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Calopteryx exul 

Scope: Global, Mediterranean, Pan-Africa & Northern Africa
Language: English
Status_ne_offStatus_dd_offStatus_lc_offStatus_nt_offStatus_vu_offStatus_en_onStatus_cr_offStatus_ew_offStatus_ex_off

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Taxonomy [top]

Kingdom Phylum Class Order Family
Animalia Arthropoda Insecta Odonata Calopterygidae

Scientific Name: Calopteryx exul Selys, 1853
Common Name(s):
English Glittering Demoiselle

Assessment Information [top]

Red List Category & Criteria: Endangered B2ab(ii,iii,iv,v) ver 3.1
Year Published: 2018
Date Assessed: 2015-03-12
Assessor(s): Boudot, J.-P.
Reviewer(s): Dijkstra, K.-D.B., Suhling, F. & Clausnitzer, V.
Justification:
Most of the originally known populations (see map) are extinct (last survey 2014) and the decline is expected to continue due to stream drying, which may be due to climatic fluctuations combined with human use for agricultural purposes. In Algeria, many previously known populations are extinct due to heavy stream pollution. The whole range is extremely fragmented (known localities are a small area in Tunisia, a recent record in Algeria, and an area in Morocco: total area of occupancy (AOO) according to the IUCN criteria is 56 km², but the actual area that this species occupies is less than 10 km²). The species may be relatively mobile, but more studies are required to confirm distance travelled by individuals. Based on its restricted AOO, severe fragmentation and continuing declines it is assessed as Endangered under criterion B.

Almost all localities exhibit only a low density and many in Morocco and Tunisia have recently declined due to stream pollution and drying during summer, in connection to agricultural practices, irrigation, water harnessing and domestic discharge. The total population is presently is estimated to be far less than 10,000 imagoes. Nearly 80% (which closely meets criteria A) of the overall localities have been lost by within the last 100 years, and this will certainly continue in the future, owing to demographic expansion in the Maghreb [x2.5 in Morocco, x3.1 in Algeria and x2.3 in Tunisia from 1961 to 2003 (FAO 2004-2005)] and global climatic changes. A decline of at least 10% is expected within the next 10 years. The AOO of pre-2000 records was 104 km², while this has nearly halved within the last 10 years to 56 km² (based on the 2x2 km grid calculation). Recent studies quantified the decline of Calopteryx exul in Algeria, which meet the Critically Endangered criteria (Khelifa & Mellal, 2016).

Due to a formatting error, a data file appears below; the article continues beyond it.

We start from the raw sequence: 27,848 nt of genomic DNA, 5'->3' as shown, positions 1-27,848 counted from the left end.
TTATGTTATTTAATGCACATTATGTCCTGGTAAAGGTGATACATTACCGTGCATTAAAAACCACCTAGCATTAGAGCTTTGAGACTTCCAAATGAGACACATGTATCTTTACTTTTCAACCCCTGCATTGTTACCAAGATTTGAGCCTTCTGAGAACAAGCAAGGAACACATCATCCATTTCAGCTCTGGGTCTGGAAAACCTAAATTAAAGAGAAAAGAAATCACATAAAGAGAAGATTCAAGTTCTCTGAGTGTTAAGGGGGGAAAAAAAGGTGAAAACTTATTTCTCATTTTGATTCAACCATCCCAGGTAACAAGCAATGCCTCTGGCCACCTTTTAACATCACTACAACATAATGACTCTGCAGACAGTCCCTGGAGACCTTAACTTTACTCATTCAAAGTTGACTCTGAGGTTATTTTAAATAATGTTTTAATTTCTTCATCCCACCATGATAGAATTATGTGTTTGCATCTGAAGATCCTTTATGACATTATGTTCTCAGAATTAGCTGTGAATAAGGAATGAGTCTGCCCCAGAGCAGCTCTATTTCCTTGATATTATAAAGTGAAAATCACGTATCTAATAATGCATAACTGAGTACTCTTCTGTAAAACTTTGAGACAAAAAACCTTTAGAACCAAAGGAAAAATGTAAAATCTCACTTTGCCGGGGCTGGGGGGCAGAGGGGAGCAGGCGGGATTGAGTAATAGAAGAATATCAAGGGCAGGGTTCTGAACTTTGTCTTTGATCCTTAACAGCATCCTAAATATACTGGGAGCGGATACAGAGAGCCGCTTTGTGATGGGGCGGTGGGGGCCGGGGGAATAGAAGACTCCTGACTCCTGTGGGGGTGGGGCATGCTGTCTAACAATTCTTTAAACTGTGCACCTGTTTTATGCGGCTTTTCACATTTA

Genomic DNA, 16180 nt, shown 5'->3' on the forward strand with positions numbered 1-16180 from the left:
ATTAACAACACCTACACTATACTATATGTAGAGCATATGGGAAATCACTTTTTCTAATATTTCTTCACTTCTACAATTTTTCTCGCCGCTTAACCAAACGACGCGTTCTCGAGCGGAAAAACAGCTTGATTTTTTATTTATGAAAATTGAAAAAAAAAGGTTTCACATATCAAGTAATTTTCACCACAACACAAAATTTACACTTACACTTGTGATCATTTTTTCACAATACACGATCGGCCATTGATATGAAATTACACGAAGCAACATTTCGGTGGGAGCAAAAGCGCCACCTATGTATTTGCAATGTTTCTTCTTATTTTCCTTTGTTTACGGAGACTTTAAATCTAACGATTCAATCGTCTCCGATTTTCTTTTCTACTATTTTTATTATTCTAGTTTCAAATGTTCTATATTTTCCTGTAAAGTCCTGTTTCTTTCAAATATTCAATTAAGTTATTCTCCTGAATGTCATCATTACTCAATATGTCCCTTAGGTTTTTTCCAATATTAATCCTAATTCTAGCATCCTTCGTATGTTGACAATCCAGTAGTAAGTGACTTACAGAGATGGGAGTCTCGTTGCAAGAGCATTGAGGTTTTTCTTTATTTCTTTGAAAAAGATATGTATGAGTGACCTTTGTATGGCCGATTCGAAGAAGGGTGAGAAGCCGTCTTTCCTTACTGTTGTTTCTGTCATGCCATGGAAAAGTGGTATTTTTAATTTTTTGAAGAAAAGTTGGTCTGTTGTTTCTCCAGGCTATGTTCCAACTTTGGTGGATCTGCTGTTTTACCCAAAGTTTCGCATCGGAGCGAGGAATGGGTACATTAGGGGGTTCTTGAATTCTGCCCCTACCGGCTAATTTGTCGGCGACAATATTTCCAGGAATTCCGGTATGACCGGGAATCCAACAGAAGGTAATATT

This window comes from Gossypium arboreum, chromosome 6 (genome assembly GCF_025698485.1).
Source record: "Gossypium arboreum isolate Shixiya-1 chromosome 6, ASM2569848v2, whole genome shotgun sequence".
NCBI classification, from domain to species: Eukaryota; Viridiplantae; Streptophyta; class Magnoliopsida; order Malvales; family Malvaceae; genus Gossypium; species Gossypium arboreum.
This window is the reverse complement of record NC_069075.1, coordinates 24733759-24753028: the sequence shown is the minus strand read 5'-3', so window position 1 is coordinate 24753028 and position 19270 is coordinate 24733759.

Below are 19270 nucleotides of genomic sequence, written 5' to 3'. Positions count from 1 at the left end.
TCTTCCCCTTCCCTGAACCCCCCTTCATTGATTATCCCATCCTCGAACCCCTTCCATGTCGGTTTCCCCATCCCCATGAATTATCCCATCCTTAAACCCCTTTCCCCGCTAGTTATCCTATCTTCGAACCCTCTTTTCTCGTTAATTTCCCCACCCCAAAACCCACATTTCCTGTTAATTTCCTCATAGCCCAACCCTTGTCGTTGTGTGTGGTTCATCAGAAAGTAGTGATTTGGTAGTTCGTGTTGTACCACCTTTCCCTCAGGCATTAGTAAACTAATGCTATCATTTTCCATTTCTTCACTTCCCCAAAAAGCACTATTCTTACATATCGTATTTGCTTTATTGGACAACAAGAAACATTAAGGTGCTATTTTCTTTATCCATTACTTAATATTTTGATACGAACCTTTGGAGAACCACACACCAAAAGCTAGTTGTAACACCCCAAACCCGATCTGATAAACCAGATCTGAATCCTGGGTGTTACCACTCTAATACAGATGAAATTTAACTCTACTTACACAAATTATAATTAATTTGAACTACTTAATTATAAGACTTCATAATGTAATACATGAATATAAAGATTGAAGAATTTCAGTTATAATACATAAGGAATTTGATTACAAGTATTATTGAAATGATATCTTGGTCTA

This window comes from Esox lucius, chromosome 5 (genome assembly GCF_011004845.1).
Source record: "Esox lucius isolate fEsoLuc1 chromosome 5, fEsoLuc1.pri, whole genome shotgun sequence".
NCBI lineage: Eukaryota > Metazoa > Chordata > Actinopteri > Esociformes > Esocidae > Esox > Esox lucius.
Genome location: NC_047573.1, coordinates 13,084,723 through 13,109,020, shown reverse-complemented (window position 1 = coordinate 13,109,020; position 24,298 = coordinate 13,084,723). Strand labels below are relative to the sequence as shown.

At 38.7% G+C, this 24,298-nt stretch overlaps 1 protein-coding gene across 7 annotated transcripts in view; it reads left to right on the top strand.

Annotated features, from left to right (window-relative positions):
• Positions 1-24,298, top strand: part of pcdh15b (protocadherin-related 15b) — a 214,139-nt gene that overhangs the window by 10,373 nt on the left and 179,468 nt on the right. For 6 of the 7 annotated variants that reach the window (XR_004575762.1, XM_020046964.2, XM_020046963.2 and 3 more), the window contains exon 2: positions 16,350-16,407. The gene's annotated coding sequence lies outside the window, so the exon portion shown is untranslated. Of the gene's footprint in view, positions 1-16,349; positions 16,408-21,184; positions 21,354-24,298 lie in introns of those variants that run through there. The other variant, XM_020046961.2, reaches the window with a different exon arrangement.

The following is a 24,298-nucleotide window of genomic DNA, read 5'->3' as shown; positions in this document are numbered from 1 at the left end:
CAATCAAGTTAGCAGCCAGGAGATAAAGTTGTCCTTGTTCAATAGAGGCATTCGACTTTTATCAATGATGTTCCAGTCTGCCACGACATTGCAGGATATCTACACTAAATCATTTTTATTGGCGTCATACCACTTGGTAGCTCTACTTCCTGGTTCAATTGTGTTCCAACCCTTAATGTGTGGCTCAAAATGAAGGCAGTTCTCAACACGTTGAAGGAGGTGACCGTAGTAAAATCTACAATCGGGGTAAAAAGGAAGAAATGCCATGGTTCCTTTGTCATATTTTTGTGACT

Previously published Red List assessments:

Geographic Range [top]

Range Description:Calopteryx exul is a north Maghrebian endemic, which has once been widespread in Morocco, northern Algeria and northern Tunisia. Most of the populations are now extinct and the species occurs in highly isolated and small populations in northern Morocco, northeastern Algeria and northwestern Tunisia.
Countries occurrence:
Native:
Algeria; Morocco; Tunisia
Additional data:
Estimated area of occupancy (AOO) - km2:56
Number of Locations:5
Lower elevation limit (metres):200
Upper elevation limit (metres):1950
Range Map:Click here to open the map viewer and explore range.

Population [top]

Population:Most of of the original populations are extinct. The known extant populations in 2014 are shown in the attached map.
Current Population Trend:Decreasing
Additional data:
Population severely fragmented:Yes

Habitat and Ecology [top]

Habitat and Ecology:Fast-flowing mountain streams.
Systems:Terrestrial; Freshwater

Threats [top]

Major Threat(s): Water pollution, drying up of streams due to water extraction for irrigation, overgrazing and drought are major threats to the species. More frequent and extanded droughts due to climate change.

Conservation Actions [top]

Conservation Actions: Control of water pollution and reserve establishment through policy-based actions, increasing awareness, and research into population numbers and range, biology and ecology, habitat status, threats, and trends/monitoring would be valuable.

Citation: Boudot, J.-P. 2018. Calopteryx exul. The IUCN Red List of Threatened Species 2018: e.T60287A72725790. . Downloaded on 22 September 2018.
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